[Investigation of pseudolocalizing signs in the lumbar region: analysis of L5 monoradiculopathy due to upper lumbar compressive lesions].
ABSTRACT Pseudolocalizing signs in lumbar spinal disease seems to be rarely encountered. To our knowledge, only six cases which caused L5 monoradiculopathy due to upper lumbar lesions have been described. We retrospectively reviewed patients with similar signs in our center, and we discussed the pathogenesis of such interesting neurological signs depending on our own and reported cases.
Between January, 2005 and August, 2010, 1,229 patients with lumbar degenerative disease underwent spinal decompression surgery, 3 of which (0.24%) presented with L5 monoradiculopathy due to upper compressive lesions in lumbar spinal disease.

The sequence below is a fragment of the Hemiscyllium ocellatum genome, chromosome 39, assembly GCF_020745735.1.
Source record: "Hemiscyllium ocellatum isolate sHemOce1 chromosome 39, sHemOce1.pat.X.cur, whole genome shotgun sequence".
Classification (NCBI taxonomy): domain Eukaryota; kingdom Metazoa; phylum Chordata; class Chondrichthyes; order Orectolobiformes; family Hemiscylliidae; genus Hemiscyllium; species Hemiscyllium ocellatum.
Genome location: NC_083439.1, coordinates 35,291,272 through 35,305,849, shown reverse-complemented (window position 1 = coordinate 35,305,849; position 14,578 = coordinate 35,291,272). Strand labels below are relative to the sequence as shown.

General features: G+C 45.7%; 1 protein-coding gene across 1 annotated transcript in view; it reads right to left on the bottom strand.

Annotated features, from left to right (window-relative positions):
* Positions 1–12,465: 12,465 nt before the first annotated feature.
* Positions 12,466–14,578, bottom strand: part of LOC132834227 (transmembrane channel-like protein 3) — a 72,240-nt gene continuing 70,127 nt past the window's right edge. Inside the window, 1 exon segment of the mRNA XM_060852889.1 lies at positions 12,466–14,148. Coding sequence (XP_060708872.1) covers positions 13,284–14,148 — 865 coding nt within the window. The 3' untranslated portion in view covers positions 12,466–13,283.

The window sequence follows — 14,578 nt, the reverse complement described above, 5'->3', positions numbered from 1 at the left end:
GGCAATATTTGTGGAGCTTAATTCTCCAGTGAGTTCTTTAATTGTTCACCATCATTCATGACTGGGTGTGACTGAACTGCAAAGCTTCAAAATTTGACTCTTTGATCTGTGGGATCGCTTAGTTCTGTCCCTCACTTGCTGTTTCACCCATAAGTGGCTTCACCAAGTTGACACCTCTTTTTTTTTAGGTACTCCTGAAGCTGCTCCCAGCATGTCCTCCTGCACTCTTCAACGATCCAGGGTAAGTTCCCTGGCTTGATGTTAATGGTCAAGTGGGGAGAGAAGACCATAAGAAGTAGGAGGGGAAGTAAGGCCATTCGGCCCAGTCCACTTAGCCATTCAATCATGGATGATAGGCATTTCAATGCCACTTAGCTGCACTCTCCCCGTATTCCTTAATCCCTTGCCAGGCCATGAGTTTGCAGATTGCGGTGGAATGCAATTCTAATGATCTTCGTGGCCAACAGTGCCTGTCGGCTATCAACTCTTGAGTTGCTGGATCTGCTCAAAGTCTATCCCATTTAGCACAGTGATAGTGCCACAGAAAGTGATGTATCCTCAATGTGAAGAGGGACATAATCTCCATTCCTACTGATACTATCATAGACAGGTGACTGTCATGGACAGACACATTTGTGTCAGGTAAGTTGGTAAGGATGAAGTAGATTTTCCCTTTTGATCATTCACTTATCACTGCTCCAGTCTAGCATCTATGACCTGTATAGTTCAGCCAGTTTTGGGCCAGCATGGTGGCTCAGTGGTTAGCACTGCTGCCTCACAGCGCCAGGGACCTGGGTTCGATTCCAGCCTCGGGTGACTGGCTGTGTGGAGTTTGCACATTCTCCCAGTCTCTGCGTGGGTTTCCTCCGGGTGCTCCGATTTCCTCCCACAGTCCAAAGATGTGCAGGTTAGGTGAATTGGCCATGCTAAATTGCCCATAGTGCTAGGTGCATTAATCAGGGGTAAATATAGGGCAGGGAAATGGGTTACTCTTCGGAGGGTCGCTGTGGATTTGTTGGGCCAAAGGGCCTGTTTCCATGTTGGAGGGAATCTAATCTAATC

As pathological mechanisms, 2 hypotheses are speculated: Direct compression at the epiconus level or circulatory disturbance at the nerve root itself. If the level of the conus medullaris is situated at the lower lumbar level, such as L2 level, a compressive lesion at the L1-2 level, for example lumbar disc herniation, can compress the L5 nerve root resulting in L5 nerve palsy. However, the affected level below the cauda equina doesn't seem to compress only the L5 nerve root directly, because the cauda equina is mobile enough to avoid the compression. Another speculated mechanism is the so-called circulatory disturbance. When the cauda equina is remarkably compressed at the upper level, less severe compressive change may cause selective monoradiculopathy at the lower lumbar level. Based upon the presented analyses, we adopt the circulatory mechanism in our cases as the causative factor in lumbar pseudolocalizing signs.